Anthrax Protective Antigen 63 (PA63): Toxic Effects in Neural Cultures and Role in
Gulf War Illness

Gulf War Illness (GWI)

Shortly after the Gulf War (1990^aEUR"91), veterans started to report a variety of health problems that began during, or soon after returning from, deployment, prompting investigation into the epidemiology and etiology of the complaints. Those investigations revealed that diffuse symptoms such as fatigue, musculoskeletal pain, mood and neurocognitive complaints, gastrointestinal problems, and rashes were most commonly reported. The constellation of symptoms, now commonly referred to as Gulf War Illness (GWI), has affected a substantial number of Gulf War veterans. Several population-based studies have demonstrated that these symptoms occur at significantly higher rates in deployed Gulf War veterans relative to their nondeployed peers and other veterans, raising the issue about possible in-theater exposures and stress as contributing factors. However, these symptoms are also present in non-deployed military personnel, leading some to suspect other causes, including reactions to vaccine adjuvants. In summary, GWI is now a recognized constellation of symptoms of unclear etiology, also co-occurring with psychiatric disorders.

Protective antigen (PA) 63 (PA63) is a protein derived from the PA83 component contained in the anthrax vaccine. The anthrax vaccine ("Biothrax") was administered together with other vaccines to Gulf War veterans, about 35% of whom later developed a multisymptom disease (
Gulf War Illness

Gulf War Illness (GWI)

Shortly after the Gulf War (1990^aEUR"91), veterans started to report a variety of health problems that began during, or soon after returning from, deployment, prompting investigation into the epidemiology and etiology of the complaints. Those investigations revealed that diffuse symptoms such as fatigue, musculoskeletal pain, mood and neurocognitive complaints, gastrointestinal problems, and rashes were most commonly reported. The constellation of symptoms, now commonly referred to as Gulf War Illness (GWI), has affected a substantial number of Gulf War veterans. Several population-based studies have demonstrated that these symptoms occur at significantly higher rates in deployed Gulf War veterans relative to their nondeployed peers and other veterans, raising the issue about possible in-theater exposures and stress as contributing factors. However, these symptoms are also present in non-deployed military personnel, leading some to suspect other causes, including reactions to vaccine adjuvants. In summary, GWI is now a recognized constellation of symptoms of unclear etiology, also co-occurring with psychiatric disorders.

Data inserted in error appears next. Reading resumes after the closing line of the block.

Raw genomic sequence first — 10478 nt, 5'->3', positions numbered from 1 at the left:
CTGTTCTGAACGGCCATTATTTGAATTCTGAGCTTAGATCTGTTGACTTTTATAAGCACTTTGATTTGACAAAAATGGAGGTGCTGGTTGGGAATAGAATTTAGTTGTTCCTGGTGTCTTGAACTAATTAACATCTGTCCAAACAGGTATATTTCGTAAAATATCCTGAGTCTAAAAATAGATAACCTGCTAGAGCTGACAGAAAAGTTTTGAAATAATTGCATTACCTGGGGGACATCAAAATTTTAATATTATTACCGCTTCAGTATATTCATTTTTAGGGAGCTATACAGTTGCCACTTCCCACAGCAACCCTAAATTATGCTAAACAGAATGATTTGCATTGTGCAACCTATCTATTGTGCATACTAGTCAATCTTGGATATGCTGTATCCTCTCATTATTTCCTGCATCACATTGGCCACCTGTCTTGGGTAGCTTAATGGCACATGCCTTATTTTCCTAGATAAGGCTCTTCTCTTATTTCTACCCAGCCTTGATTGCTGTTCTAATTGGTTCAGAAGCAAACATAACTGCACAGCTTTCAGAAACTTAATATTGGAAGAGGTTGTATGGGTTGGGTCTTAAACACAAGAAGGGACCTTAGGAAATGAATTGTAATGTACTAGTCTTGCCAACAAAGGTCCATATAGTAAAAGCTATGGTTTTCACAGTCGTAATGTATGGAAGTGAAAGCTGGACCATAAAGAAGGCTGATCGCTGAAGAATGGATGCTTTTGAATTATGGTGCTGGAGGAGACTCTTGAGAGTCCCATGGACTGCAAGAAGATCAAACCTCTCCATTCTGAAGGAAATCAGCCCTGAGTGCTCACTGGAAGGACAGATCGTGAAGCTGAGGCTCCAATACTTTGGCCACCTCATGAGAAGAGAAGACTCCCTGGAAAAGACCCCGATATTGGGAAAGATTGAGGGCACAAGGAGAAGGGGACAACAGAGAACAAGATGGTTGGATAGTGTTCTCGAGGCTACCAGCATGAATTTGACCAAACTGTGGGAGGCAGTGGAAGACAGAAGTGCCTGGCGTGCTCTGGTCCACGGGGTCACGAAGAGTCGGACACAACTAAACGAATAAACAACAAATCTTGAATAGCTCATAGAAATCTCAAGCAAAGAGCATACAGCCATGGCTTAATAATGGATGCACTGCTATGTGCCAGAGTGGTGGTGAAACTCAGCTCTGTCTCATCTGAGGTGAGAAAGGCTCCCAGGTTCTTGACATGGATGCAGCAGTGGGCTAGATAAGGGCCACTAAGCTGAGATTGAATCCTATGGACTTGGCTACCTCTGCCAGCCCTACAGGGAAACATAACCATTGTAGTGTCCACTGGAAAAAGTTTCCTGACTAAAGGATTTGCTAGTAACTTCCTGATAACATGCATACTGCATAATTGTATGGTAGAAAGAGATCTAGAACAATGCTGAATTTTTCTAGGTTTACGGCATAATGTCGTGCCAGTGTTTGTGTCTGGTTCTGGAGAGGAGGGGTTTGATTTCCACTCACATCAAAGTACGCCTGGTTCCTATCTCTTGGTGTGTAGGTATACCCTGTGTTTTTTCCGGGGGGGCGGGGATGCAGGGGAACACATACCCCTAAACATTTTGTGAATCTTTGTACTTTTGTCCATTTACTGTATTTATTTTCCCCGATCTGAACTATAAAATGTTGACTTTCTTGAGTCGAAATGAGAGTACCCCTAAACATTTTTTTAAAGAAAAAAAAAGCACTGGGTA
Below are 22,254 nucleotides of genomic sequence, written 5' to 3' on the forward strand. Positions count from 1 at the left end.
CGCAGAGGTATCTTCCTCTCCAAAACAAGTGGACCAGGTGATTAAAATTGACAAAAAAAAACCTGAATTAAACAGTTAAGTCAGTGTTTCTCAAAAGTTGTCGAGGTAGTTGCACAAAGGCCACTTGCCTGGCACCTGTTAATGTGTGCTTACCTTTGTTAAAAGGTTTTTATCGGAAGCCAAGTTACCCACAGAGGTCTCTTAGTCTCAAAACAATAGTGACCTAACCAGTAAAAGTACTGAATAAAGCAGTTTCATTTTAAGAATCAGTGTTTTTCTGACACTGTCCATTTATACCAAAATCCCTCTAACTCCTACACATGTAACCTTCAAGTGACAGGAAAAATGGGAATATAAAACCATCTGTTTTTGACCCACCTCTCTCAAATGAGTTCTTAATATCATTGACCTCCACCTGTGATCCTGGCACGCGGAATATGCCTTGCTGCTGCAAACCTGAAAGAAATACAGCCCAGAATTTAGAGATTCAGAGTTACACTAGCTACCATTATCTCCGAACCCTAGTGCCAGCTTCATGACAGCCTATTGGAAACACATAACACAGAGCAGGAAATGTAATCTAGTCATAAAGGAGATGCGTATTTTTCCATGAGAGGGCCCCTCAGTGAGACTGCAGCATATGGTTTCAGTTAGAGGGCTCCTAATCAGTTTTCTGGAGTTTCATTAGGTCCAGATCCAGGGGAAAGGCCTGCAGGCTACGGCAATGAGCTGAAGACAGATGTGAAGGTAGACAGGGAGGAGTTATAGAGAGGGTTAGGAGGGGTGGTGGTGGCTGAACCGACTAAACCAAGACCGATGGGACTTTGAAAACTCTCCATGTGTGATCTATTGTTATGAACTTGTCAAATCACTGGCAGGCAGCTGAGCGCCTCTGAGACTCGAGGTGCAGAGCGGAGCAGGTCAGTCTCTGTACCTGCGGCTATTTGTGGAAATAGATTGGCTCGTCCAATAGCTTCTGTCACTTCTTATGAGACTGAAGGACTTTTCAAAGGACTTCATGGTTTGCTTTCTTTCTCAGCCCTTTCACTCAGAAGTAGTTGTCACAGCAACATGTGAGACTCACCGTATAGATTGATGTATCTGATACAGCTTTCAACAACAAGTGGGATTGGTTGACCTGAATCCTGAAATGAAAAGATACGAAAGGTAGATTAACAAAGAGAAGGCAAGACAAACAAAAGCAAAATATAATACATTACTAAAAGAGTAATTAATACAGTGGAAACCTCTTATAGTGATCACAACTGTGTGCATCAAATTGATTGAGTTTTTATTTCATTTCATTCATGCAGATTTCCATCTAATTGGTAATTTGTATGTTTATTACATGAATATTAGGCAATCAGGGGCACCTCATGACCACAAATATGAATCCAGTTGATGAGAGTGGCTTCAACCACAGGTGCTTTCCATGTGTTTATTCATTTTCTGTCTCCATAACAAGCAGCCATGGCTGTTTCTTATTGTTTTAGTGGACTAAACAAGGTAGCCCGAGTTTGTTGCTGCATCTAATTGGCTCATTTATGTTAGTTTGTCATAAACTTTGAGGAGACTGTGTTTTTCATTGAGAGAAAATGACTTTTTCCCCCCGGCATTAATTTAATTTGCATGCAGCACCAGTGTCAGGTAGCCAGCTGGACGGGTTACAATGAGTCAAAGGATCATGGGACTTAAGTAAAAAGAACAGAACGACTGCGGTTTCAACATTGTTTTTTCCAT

[
GWI

Gulf War Illness (GWI)

Shortly after the Gulf War (1990^aEUR"91), veterans started to report a variety of health problems that began during, or soon after returning from, deployment, prompting investigation into the epidemiology and etiology of the complaints. Those investigations revealed that diffuse symptoms such as fatigue, musculoskeletal pain, mood and neurocognitive complaints, gastrointestinal problems, and rashes were most commonly reported. The constellation of symptoms, now commonly referred to as Gulf War Illness (GWI), has affected a substantial number of Gulf War veterans. Several population-based studies have demonstrated that these symptoms occur at significantly higher rates in deployed Gulf War veterans relative to their nondeployed peers and other veterans, raising the issue about possible in-theater exposures and stress as contributing factors. However, these symptoms are also present in non-deployed military personnel, leading some to suspect other causes, including reactions to vaccine adjuvants. In summary, GWI is now a recognized constellation of symptoms of unclear etiology, also co-occurring with psychiatric disorders.
]), with prominent neurological/cognitive/mood symptoms, among others. The disease has been traditionally attributed to exposures to toxic chemicals during the war but other factors could be involved, including vaccines received. Of these, the anthrax vaccine is the most toxic. Here, we assessed directly the PA63 toxin's harmful effects on cultured neuroblastoma 2A (N2A) cells with respect to cell spreading, process formation, apoptosis, and integrity of cell membrane, cytoskeleton, and mitochondria. We found that, when added in N2A cultures, PA63 toxin led to decreased cell spreading and cell aggregation, leading to apoptosis. The mechanisms of PA63-induced cell damage included compromised cell membrane permeability indicated by enhanced access of propidium iodide in cells. In addition, signaling pathways leading to organization of N2A cytoskeleton were negatively affected, as both actin and microtubular networks were compromised. Finally, the mitochondrial membrane potential was impaired in specific assays. Altogether, these alterations led to apoptosis as a collective toxic effect of PA63 which was substantially reduced by the concomitant addition of specific antibodies against PA63.